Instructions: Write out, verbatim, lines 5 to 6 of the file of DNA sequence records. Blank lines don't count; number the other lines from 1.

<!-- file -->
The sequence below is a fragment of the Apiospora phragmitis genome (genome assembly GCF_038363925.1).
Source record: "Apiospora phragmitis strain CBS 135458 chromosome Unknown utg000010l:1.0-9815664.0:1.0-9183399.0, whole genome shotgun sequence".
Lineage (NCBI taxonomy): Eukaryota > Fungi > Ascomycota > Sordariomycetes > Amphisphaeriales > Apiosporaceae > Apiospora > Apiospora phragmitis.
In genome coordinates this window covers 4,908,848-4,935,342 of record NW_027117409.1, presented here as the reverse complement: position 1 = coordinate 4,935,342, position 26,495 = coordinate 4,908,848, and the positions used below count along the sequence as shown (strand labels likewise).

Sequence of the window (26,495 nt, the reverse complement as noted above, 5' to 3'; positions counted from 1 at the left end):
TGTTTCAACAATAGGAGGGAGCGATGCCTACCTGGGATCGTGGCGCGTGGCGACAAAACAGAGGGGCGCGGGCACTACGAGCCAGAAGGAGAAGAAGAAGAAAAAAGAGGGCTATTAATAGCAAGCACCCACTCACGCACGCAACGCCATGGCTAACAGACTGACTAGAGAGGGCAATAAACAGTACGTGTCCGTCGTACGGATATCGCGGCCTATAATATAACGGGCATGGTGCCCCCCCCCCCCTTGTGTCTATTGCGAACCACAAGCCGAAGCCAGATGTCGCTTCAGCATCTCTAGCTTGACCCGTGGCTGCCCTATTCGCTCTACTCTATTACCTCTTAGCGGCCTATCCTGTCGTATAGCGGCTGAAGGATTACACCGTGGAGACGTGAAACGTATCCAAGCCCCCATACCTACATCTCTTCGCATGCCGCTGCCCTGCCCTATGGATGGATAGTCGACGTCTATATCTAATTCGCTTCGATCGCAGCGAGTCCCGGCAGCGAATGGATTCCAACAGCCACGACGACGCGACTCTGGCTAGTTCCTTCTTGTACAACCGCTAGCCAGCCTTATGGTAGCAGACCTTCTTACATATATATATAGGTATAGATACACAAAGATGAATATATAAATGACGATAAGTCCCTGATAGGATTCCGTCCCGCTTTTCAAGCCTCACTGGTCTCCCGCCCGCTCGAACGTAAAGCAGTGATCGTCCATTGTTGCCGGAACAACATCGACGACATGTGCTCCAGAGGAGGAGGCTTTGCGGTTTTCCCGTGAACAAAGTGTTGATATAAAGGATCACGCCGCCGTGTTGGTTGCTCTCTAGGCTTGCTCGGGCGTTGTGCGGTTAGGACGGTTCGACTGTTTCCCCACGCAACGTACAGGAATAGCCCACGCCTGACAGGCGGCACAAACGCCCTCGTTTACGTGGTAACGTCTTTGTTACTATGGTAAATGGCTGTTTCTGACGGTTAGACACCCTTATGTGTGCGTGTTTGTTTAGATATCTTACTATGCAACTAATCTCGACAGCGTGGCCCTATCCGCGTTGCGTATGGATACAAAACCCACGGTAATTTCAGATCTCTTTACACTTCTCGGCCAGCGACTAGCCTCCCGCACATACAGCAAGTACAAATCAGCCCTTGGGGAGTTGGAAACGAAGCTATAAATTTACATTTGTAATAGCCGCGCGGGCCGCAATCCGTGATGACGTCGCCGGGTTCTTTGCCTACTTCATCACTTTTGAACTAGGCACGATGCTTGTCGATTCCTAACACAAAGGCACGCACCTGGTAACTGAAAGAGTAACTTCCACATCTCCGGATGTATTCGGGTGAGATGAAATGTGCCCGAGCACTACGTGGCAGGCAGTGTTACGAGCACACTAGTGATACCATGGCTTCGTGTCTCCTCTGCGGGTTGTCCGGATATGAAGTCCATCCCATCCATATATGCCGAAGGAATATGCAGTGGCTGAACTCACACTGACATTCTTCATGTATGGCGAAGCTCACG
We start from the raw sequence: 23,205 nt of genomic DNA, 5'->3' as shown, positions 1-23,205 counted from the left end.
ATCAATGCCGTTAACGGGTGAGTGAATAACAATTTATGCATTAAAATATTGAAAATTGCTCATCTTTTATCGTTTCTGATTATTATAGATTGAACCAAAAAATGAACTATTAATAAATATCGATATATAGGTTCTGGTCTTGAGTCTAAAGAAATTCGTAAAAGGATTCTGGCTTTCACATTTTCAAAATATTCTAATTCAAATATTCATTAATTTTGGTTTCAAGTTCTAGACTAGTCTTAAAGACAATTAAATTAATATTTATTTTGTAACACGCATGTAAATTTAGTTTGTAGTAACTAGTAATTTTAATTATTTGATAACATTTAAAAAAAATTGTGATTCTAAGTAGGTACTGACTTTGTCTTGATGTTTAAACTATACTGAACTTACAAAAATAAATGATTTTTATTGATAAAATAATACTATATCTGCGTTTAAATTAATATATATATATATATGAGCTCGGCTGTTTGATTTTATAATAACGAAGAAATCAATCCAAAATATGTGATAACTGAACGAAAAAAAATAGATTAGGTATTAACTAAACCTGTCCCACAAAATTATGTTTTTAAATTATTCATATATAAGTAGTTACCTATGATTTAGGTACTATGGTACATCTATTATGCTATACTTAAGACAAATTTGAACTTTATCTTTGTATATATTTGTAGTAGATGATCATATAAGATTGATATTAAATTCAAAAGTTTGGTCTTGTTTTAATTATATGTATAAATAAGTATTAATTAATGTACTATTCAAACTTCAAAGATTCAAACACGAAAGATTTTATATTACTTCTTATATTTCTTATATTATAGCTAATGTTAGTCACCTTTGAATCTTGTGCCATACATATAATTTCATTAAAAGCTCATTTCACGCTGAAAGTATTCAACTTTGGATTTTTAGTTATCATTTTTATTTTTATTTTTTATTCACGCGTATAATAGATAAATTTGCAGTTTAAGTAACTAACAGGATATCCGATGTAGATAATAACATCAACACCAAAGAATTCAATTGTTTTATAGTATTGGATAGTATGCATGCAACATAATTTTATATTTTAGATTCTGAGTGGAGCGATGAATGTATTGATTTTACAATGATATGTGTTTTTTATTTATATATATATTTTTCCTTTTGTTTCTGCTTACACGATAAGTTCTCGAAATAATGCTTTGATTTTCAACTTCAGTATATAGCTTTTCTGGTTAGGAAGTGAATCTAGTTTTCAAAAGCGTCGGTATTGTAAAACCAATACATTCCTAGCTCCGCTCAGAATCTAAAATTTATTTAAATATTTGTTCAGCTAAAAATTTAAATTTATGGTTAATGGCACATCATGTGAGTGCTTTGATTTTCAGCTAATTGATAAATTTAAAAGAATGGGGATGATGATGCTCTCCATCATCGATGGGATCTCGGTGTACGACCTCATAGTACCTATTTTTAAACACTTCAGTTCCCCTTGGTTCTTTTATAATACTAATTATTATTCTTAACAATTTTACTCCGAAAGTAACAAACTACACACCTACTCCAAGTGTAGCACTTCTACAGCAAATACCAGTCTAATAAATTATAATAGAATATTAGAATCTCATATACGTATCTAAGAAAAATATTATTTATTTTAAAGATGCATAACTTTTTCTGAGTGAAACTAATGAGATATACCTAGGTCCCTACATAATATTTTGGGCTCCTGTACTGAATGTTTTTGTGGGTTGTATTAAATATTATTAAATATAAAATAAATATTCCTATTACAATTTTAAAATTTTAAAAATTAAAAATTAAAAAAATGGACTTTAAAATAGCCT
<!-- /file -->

Sequence of the window (26,495 nt, the reverse complement as noted above, 5' to 3'; positions counted from 1 at the left end):
TGTTTCAACAATAGGAGGGAGCGATGCCTACCTGGGATCGTGGCGCGTGGCGACAAAACAGAGGGGCGCGGGCACTACGAGCCAGAAGGAGAAGAAGAAGAAAAAAGAGGGCTATTAATAGCAAGCACCCACTCACGCACGCAACGCCATGGCTAACAGACTGACTAGAGAGGGCAATAAACAGTACGTGTCCGTCGTACGGATATCGCGGCCTATAATATAACGGGCATGGTGCCCCCCCCCCCCTTGTGTCTATTGCGAACCACAAGCCGAAGCCAGATGTCGCTTCAGCATCTCTAGCTTGACCCGTGGCTGCCCTATTCGCTCTACTCTATTACCTCTTAGCGGCCTATCCTGTCGTATAGCGGCTGAAGGATTACACCGTGGAGACGTGAAACGTATCCAAGCCCCCATACCTACATCTCTTCGCATGCCGCTGCCCTGCCCTATGGATGGATAGTCGACGTCTATATCTAATTCGCTTCGATCGCAGCGAGTCCCGGCAGCGAATGGATTCCAACAGCCACGACGACGCGACTCTGGCTAGTTCCTTCTTGTACAACCGCTAGCCAGCCTTATGGTAGCAGACCTTCTTACATATATATATAGGTATAGATACACAAAGATGAATATATAAATGACGATAAGTCCCTGATAGGATTCCGTCCCGCTTTTCAAGCCTCACTGGTCTCCCGCCCGCTCGAACGTAAAGCAGTGATCGTCCATTGTTGCCGGAACAACATCGACGACATGTGCTCCAGAGGAGGAGGCTTTGCGGTTTTCCCGTGAACAAAGTGTTGATATAAAGGATCACGCCGCCGTGTTGGTTGCTCTCTAGGCTTGCTCGGGCGTTGTGCGGTTAGGACGGTTCGACTGTTTCCCCACGCAACGTACAGGAATAGCCCACGCCTGACAGGCGGCACAAACGCCCTCGTTTACGTGGTAACGTCTTTGTTACTATGGTAAATGGCTGTTTCTGACGGTTAGACACCCTTATGTGTGCGTGTTTGTTTAGATATCTTACTATGCAACTAATCTCGACAGCGTGGCCCTATCCGCGTTGCGTATGGATACAAAACCCACGGTAATTTCAGATCTCTTTACACTTCTCGGCCAGCGACTAGCCTCCCGCACATACAGCAAGTACAAATCAGCCCTTGGGGAGTTGGAAACGAAGCTATAAATTTACATTTGTAATAGCCGCGCGGGCCGCAATCCGTGATGACGTCGCCGGGTTCTTTGCCTACTTCATCACTTTTGAACTAGGCACGATGCTTGTCGATTCCTAACACAAAGGCACGCACCTGGTAACTGAAAGAGTAACTTCCACATCTCCGGATGTATTCGGGTGAGATGAAATGTGCCCGAGCACTACGTGGCAGGCAGTGTTACGAGCACACTAGTGATACCATGGCTTCGTGTCTCCTCTGCGGGTTGTCCGGATATGAAGTCCATCCCATCCATATATGCCGAAGGAATATGCAGTGGCTGAACTCACACTGACATTCTTCATGTATGGCGAAGCTCACG